A victorious ruling was achieved last month when two GMO pushers were indicted for forgery and defamation after trying to discredit the work of Professor Gilles-Eric Séralini, a French molecular biologist.
Séralini’s popularity soared among healthy food activists after publishing a groundbreaking study exposing the damage caused by Monsanto’s genetically engineered corn and its associated herbicide Roundup. The following is a brief description of the study(1):
Séralini’s 2012 study tested the long-term effects of Monsanto’s GM NK603 maize, which is engineered to survive being sprayed with Roundup herbicide, and Roundup. The study used 200 rats divided into ten groups, each of ten males and ten females. The GM maize alone was tested on three groups at 11%, 22% and 33% of the total diet.
GM maize which had been sprayed with Roundup in the field was tested on three groups in the same proportions. Roundup alone, given in drinking water at three different doses, was tested on three groups. The lowest dose corresponded to contamination found in some tap water, the intermediate dose to the maximum level permitted in the USA in animal feed, and the highest dose to half the strength of Roundup as used in agriculture. Controls were fed a diet containing 33% non-GM maize and plain drinking water.
Séralini’s study is the only long-term study on Monsanto’s GMO corn and Roundup pesticide
The rats began developing large tumors within 4–7 months of the study, with the males experiencing liver and kidney problems (some cases resulting in death) and the females altered hormone levels. Estrogen levels doubled in males fed the highest Roundup dose.
As expected, the study received immense backlash and criticism from the biotech industry and its supporters, and was eventually retracted under pressure from lobbyists.
However, in 2014, the study was republished in the open-access journal Environmental Sciences Europe.
The drama surrounding the study continues, but this time, Séralini and his colleagues are getting justice for the unwarranted attacks against them, including countless attempts to defame him and his team.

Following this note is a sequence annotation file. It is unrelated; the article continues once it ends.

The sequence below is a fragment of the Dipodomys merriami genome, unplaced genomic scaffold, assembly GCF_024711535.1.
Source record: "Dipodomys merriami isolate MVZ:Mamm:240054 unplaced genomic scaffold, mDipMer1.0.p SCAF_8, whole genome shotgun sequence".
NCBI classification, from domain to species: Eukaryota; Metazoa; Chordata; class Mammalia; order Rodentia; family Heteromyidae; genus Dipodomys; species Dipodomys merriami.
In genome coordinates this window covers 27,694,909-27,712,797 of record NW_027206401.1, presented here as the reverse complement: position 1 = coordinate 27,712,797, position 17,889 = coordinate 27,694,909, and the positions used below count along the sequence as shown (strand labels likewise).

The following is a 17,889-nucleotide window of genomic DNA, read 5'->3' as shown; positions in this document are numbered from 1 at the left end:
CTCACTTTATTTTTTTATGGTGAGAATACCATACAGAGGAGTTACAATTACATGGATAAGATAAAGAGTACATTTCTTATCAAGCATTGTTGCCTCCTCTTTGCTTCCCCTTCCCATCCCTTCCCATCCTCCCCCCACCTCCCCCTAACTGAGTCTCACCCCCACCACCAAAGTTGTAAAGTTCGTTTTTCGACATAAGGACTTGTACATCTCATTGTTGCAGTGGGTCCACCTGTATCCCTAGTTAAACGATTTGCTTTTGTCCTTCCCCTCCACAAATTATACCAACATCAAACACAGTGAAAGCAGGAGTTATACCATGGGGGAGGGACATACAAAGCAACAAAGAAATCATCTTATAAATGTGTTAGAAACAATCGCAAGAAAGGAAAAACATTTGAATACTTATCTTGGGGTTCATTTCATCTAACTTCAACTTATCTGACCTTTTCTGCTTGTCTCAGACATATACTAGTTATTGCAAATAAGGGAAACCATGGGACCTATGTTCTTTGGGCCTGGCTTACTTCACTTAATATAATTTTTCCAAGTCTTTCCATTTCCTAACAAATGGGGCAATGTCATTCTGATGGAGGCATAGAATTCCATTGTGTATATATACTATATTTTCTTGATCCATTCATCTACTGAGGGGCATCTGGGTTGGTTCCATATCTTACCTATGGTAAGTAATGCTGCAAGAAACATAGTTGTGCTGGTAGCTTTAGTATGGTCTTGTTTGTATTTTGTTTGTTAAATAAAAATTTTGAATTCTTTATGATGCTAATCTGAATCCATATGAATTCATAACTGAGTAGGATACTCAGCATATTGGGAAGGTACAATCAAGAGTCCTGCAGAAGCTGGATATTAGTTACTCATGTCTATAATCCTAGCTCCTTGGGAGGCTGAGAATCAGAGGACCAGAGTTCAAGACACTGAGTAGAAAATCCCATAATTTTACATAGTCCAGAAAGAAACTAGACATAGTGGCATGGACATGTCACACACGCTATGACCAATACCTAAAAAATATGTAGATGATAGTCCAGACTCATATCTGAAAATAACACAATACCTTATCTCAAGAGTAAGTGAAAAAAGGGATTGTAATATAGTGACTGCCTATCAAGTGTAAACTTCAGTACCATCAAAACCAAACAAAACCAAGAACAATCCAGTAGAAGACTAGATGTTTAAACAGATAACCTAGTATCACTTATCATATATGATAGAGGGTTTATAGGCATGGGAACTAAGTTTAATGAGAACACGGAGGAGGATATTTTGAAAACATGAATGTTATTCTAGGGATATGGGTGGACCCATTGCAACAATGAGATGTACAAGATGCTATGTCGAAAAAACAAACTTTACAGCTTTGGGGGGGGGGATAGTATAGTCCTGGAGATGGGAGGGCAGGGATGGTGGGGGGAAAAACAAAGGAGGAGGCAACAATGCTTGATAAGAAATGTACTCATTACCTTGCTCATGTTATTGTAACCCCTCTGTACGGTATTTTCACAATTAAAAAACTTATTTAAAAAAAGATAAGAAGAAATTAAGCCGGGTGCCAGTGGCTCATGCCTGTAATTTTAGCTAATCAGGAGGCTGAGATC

GM Watch reports(2) :
On 25 November 2015, the High Court of Paris indicted Marc Fellous, former chairman of France’s Biomolecular Engineering Commission, for “forgery” and “the use of forgery”, in a libel trial that he lost to Prof Gilles-Eric Séralini. The Biomolecular Engineering Commission has authorised many GM crops for consumption.
The details of the case have not yet been publicly released but a source close to the case told GMWatch that Fellous had used or copied the signature of a scientist without his agreement to argue that Séralini and his co-researchers were wrong in their re-assessment of Monsanto studies.
Fellous is expected to be sentenced in June of next year.
Pro-GMO lobbyist Henry Miller named in lawsuit involving Séralini
The victory is a second for Séralini. Journalist Jean-Claude Jaillette with Marianne magazine wrote in September 2012 that Séralini’s study was a “scientific fraud in which the methodology served to reinforce pre-determined results.”
Following a three year criminal investigation, both Jaillette and his publication were sentenced by the 17th Criminal Chamber of the High Court of Paris on November 6 and “were fined for public defamation of a public official and public defamation of the researchers,” reports GM Watch. They were also held accountable for defaming CRIIGEN, an independent organization that supported Séralini’s research.
In yet another victory, it was revealed during the trial that American pesticide apologist and GMO-pusher Henry I. Miller was the original defamer behind the attacks, smearing Séralini and his work even prior to Jaillette’s article.
Henry I. Miller’s friendly relationship with the biotech industry dates back to the 1990s when he helped expedite the licensing of the first genetically modified organism (GMO) product for human use, artificially made insulin called Humulin. In 1993, he helped found a major tobacco industry front group that convinced thousands of doctors to assure the public that tobacco was safe and viciously tried to discredit research suggesting that smoking causes cancer and heart problems.